Many of the people are going about tasks that hint at an autobiographical approach and a representation of Mora’s own experiences. The map was originally printed in black and white but later colour versions published by the Yosemite Park and Curry Company in 1941 and 1949. Many of Mora’s works, including Yosemite, go beyond the humour and depict visual references to indigenous cultures, animals and traditional activities particularly in the border.

Mora’s map is not only meant to entertain but also provide a window into the environment. It’s endlessly fascinating and perhaps as adults his work gives us a way to relive some of the magic of children’s pictorial atlases which we’re no longer supposed to reference as much as a ‘proper’ map. This is, though, a proper map…expertely observed, ground truthed and designed with an attractive style. It helps to begin with a magnificent place to map…but combined with the skill, artistry and humour of someone who had a passion for the place makes an exceptional map.

More of Jo Mora’s work can be seen at his trust’s web site here.

MapCarte 93/365: Mem-O-Map by John G. Drury, 1946

MapCarte93_memomapPictorial maps are usually designed for tourism products since their look and feel is suited to the ephemeral sense of place we might gain of somewhere we only briefly visit. They allow us to recall a few places and the stylised graphics give us a clue of perhaps the main defining feature or characteristic. They are often strongly stereotypical, and sometimes include elements that border on being offensive. Here, the style was adopted in a similar vein yet under completely different circumstances.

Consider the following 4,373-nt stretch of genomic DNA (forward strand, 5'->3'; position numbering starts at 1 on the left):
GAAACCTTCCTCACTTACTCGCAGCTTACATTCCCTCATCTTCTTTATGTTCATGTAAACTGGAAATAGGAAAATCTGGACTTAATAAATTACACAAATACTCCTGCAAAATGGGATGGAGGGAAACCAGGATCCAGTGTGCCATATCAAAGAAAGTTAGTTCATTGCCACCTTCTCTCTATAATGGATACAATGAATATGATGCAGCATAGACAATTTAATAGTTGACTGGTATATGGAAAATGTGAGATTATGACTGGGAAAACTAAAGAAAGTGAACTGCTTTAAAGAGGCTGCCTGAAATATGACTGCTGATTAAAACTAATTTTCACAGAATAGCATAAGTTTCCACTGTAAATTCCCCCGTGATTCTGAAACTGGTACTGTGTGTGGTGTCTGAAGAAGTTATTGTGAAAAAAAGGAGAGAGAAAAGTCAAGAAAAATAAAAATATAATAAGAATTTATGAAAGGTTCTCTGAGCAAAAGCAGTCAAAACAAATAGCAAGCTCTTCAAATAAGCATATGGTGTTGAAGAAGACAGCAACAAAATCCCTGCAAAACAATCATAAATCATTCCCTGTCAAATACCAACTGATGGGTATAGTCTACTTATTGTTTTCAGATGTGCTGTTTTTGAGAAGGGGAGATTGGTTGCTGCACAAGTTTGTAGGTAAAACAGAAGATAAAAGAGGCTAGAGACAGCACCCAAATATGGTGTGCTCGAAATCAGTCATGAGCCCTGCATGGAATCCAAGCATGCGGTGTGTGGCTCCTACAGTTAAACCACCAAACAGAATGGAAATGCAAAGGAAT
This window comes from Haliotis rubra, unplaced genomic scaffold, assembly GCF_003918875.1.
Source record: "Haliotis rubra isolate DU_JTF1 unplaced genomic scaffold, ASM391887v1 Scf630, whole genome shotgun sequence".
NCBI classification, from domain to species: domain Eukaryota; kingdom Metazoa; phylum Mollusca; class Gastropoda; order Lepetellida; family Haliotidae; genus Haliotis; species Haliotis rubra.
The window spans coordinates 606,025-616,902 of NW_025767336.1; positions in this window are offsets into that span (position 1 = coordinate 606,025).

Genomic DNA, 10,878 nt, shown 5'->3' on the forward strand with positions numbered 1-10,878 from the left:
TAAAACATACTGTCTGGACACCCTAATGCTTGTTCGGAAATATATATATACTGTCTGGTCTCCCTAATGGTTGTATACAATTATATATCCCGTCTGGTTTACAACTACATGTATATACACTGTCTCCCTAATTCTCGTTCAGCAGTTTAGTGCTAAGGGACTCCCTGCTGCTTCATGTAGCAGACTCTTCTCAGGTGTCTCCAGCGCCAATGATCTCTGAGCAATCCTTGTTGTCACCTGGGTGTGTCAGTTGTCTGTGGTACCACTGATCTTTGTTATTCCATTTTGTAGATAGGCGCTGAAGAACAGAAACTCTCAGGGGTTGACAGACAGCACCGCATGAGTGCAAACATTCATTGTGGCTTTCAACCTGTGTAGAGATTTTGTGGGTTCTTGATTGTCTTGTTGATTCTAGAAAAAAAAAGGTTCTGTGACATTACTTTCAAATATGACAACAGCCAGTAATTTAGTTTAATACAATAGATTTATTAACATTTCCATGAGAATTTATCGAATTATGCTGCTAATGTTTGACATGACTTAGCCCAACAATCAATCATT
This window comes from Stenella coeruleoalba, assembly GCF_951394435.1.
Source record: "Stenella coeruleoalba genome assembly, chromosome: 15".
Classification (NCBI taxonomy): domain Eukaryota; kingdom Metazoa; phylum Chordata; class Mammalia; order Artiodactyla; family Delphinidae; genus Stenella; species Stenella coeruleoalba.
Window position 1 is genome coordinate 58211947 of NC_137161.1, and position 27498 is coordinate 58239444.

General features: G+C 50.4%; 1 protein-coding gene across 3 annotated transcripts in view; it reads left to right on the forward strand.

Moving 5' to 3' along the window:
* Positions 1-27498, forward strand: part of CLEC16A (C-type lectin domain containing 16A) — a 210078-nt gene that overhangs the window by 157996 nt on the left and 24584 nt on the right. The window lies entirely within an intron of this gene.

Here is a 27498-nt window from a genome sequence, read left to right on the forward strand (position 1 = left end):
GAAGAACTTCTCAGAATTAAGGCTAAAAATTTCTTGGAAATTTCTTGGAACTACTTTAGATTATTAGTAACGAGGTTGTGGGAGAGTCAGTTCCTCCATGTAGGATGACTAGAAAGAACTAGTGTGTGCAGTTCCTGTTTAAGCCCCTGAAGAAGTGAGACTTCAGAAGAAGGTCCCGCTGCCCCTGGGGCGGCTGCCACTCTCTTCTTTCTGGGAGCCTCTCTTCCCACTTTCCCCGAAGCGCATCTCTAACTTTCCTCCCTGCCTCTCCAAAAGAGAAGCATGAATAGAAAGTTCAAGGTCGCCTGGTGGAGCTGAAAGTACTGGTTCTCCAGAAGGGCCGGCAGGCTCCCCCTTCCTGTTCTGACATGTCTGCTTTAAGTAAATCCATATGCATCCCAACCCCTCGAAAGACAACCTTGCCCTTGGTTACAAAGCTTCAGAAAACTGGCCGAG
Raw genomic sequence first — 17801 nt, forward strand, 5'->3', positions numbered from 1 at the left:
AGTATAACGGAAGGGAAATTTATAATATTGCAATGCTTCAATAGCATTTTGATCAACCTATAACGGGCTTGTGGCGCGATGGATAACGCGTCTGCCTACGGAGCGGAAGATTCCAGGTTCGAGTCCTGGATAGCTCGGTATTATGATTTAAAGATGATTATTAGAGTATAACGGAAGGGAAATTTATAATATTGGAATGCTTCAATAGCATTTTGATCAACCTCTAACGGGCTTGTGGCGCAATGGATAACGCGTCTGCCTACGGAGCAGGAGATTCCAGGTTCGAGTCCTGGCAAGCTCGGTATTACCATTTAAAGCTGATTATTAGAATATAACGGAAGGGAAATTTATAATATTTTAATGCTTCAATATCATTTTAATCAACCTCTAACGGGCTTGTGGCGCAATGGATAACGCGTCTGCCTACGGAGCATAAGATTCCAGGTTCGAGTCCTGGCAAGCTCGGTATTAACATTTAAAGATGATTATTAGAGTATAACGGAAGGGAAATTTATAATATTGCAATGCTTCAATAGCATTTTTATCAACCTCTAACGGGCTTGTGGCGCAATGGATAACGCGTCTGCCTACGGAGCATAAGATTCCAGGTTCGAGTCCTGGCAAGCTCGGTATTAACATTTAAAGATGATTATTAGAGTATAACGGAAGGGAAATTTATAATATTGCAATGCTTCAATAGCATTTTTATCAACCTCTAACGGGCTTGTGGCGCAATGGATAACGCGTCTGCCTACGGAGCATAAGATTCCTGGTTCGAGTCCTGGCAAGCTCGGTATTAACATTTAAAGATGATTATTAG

John G. Drury of the 214th Ordnance Battalion US Govt produced a range of maps for military personnel during the Second World War. Called Mem-O-Maps, their purpose was as a souvenir map on which troops could keep trace of their ‘adventures’ and movements. The maps represent an important historical period and integrate pictorial and geographical elements in a unique way. This example, of Europe, includes the use of cartoons and familiar map shapes used as other objects which belie the conditions and experiences that the troops must have faced in reality. They sanitize conflict but, perhaps, provided troops far from home a way of re-casting their experience and imagining themselves as part of something altogether different.